A Political and Literary Forum
The winner of the National Book Award for Translated Literature serves up an apocalyptic vision of Hungarian society.
Many revere Latin as the soul of Western civilization. But its beauty should not keep us from reckoning with its history.
A new book explores how William F. Buckley, Jr., and James Baldwin came to share a stage in 1965 and what their debate over black inequality reveals about the modern conservative movement.
Robert L. Tsai
The hostile reaction to Binyamin Appelbaum's new book reveals the tensions within the economics profession over some of its most self-serving myths.
As news leaks of India’s forced communications blackout in Kashmir, the work of poet Agha Shahid Ali is tragically timely—both its depiction of Kashmiri suffering and the poet’s attempt to imagine a better future for his home.
Science fiction author Ted Chiang wrote the story for the Academy Award–winning film Arrival. Now his new collection of short stories gives us further glimpses of possible futures.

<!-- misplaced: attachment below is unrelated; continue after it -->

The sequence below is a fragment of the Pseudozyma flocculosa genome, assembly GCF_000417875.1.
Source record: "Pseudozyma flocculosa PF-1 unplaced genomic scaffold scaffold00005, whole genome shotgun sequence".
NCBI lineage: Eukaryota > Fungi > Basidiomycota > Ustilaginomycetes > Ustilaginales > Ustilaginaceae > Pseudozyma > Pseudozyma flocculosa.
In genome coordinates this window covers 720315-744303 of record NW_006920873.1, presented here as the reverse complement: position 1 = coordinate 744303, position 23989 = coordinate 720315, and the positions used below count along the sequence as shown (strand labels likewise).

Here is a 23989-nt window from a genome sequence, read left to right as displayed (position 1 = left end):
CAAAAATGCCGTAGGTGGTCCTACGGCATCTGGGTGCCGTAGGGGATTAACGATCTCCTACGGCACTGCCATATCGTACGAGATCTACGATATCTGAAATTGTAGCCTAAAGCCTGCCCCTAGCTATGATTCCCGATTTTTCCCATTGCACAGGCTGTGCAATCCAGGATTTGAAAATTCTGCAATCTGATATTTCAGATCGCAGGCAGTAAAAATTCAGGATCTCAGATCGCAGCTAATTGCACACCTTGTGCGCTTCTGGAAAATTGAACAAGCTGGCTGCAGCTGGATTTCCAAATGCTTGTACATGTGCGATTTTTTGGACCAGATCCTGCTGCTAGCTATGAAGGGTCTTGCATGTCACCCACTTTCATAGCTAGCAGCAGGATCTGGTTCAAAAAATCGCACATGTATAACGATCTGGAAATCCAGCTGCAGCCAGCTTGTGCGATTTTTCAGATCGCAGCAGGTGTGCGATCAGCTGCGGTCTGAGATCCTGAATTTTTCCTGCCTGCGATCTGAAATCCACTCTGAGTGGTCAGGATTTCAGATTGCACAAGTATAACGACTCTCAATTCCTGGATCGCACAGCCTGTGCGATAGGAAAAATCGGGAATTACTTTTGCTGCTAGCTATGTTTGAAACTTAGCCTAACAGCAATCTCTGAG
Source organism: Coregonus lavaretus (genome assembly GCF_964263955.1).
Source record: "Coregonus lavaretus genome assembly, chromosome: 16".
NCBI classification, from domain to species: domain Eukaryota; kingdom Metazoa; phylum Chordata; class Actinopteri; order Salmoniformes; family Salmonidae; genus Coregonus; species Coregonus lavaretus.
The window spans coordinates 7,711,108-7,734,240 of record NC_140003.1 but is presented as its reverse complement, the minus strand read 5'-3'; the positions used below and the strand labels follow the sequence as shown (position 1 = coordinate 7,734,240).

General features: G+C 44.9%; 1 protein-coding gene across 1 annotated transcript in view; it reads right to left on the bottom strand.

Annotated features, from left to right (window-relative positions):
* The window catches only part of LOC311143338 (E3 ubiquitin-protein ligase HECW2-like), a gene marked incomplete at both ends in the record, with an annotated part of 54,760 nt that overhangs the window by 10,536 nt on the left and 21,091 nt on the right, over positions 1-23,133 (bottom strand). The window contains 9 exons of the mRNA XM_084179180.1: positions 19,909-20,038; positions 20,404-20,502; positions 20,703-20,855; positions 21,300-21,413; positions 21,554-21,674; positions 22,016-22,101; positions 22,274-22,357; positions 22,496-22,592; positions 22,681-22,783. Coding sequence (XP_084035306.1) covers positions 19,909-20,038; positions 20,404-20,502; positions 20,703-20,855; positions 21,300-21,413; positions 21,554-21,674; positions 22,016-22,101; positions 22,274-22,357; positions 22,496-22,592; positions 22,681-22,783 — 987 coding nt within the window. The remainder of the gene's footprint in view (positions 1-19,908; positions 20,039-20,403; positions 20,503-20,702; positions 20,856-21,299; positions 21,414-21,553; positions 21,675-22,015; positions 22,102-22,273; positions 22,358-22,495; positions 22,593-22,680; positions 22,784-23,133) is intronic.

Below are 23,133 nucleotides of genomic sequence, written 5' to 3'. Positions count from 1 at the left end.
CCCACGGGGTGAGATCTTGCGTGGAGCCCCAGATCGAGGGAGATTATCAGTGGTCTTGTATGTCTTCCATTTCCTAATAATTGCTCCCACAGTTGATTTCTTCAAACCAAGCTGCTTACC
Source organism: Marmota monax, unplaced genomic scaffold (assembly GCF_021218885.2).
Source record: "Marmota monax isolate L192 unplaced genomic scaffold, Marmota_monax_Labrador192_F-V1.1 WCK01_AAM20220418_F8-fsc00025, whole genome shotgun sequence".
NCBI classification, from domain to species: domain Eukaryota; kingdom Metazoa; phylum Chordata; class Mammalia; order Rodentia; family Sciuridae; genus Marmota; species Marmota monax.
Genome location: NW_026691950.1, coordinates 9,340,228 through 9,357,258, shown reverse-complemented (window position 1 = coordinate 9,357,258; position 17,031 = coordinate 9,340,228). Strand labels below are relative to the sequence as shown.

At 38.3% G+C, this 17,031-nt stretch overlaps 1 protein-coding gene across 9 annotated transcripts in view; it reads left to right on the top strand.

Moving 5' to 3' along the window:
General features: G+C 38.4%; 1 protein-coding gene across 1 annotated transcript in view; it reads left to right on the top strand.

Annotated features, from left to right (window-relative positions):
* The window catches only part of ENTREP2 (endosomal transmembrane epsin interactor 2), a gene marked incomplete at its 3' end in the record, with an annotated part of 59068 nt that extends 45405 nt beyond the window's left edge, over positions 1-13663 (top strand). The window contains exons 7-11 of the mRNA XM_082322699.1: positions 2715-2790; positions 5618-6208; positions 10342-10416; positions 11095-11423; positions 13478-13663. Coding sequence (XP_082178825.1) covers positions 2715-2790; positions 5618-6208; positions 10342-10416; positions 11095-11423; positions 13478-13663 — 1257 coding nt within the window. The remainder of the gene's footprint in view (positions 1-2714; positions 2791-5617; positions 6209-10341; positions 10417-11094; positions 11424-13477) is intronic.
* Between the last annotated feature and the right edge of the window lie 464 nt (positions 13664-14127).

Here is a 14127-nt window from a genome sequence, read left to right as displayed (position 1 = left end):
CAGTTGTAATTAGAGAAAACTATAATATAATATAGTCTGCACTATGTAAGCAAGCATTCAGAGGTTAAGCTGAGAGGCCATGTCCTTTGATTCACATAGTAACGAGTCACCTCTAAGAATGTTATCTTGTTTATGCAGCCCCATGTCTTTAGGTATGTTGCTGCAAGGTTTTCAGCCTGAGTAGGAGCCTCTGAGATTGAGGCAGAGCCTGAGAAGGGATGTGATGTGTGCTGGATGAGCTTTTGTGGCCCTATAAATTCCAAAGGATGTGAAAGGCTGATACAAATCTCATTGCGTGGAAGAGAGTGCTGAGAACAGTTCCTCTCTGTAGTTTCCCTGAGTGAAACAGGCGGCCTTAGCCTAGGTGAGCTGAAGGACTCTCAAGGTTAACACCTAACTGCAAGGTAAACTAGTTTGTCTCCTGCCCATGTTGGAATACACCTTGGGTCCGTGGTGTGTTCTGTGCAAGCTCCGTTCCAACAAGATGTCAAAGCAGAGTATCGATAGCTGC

Three new books paint a chilling portrait of darkness in Wall Street, the law, and technology. But the apocalyptic metaphors obscure the real problem, hindering how we fight back.
In their new book, Ben Bernanke, Timothy Geithner, and Henry Paulson describe fighting the fire of the 2008 financial crisis. But while they did rebuild the burnt towers of Wall Street, they left Main Street to dig out from the rubble.
A radical revisioning of our creative writing programs.
A new insider account reveals how the Obama administration’s botched bailout deal not only reinforced neoliberal Clintonism, but also foreshadowed an ongoing failure to fulfill campaign promises.
‘Amazing Grace,’ the long-lost film of Franklin’s gospel album, offers a lesson in the deep connections between gospel and soul music.
Far from being consigned to the ash heap of intellectual fashions, the structuralism of Claude Lévi-Strauss, a new biography shows, is in many ways still with us.
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David Theo Goldberg
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